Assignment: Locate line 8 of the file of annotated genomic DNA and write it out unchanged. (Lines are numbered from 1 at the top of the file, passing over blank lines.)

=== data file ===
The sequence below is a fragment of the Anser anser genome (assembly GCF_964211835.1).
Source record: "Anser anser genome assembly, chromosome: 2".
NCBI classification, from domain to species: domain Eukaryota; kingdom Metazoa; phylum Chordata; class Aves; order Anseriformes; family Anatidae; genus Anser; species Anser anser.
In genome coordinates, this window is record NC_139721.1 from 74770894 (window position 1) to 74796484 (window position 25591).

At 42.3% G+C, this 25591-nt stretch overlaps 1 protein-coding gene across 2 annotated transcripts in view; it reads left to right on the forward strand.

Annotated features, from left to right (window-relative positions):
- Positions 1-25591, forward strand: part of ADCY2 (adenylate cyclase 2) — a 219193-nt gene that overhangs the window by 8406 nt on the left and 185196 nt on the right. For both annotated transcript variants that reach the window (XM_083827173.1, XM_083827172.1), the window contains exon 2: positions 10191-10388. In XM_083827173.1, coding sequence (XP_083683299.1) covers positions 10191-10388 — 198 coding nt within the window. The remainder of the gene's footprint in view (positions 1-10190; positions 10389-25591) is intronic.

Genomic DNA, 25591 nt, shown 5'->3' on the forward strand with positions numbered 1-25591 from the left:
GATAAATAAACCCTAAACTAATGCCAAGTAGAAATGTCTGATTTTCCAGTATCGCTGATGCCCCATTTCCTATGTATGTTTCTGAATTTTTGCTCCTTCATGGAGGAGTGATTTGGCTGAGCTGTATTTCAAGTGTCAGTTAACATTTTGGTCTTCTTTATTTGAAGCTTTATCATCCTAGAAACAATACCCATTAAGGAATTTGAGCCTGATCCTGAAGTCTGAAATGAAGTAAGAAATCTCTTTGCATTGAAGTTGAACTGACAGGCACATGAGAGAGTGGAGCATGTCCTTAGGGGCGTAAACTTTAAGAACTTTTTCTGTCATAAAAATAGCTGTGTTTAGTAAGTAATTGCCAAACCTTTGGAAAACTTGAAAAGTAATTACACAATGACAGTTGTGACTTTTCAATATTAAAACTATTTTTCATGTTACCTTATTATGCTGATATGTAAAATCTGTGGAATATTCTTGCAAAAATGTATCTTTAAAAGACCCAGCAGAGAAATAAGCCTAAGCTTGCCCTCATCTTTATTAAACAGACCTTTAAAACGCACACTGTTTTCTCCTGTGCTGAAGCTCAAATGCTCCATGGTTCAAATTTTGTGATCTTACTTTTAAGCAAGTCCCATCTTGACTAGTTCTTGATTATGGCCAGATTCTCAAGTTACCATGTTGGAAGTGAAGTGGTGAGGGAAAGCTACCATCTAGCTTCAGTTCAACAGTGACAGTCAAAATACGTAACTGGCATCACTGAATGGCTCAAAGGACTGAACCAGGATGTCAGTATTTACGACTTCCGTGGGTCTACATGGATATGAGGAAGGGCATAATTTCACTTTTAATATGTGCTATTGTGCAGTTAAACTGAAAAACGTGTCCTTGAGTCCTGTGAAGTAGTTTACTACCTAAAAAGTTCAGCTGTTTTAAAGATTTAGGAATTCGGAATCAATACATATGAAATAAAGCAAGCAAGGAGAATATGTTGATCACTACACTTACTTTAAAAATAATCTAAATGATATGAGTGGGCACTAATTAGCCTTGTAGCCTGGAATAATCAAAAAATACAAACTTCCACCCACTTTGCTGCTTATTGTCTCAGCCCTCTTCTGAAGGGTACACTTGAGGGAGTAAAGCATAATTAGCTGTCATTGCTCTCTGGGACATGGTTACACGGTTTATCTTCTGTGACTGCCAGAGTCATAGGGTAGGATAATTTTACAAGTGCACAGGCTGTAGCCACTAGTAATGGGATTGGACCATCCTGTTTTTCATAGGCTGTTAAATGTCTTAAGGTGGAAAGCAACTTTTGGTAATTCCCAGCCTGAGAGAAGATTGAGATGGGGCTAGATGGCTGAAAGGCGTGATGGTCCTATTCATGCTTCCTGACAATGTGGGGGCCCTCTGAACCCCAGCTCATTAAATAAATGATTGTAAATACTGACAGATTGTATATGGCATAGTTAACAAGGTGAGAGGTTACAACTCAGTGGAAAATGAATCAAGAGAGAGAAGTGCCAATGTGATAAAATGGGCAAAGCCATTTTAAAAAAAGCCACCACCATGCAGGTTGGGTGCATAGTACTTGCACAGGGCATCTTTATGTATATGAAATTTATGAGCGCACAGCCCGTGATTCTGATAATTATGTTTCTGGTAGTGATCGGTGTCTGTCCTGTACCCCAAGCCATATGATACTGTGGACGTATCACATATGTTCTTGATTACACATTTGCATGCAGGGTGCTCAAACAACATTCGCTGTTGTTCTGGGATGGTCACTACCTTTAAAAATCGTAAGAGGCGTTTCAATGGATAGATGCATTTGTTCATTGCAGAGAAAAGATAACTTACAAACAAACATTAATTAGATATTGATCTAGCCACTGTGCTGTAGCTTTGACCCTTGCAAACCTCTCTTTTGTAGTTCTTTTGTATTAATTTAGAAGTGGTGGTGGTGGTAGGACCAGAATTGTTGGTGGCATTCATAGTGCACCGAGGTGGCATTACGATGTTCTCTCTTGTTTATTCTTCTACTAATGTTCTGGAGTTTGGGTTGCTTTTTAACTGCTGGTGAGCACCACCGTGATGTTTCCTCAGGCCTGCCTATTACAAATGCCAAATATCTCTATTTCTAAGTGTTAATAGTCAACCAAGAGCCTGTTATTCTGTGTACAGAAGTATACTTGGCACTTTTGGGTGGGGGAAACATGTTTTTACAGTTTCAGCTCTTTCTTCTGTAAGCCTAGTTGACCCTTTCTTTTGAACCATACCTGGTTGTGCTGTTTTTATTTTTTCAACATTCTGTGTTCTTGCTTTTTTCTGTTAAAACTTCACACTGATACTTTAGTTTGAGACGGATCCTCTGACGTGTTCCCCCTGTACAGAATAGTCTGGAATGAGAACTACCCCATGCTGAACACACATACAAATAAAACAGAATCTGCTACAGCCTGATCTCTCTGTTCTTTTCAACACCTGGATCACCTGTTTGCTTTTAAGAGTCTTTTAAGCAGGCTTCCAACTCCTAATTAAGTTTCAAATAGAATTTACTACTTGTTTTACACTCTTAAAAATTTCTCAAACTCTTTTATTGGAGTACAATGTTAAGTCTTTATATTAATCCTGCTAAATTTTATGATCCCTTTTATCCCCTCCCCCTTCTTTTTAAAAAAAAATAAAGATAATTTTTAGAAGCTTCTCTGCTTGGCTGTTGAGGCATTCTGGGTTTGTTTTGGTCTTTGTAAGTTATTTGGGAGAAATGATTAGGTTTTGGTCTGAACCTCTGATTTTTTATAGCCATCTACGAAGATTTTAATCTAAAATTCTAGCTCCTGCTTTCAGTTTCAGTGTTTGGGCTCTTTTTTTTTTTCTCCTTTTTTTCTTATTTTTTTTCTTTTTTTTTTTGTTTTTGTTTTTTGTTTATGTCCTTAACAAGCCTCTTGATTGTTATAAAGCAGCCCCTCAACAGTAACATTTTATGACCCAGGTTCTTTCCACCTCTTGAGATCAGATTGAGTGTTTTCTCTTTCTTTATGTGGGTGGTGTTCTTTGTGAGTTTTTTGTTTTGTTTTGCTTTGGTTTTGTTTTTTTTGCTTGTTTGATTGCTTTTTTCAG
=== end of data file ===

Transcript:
Genomic DNA, 25591 nt, shown 5'->3' on the forward strand with positions numbered 1-25591 from the left: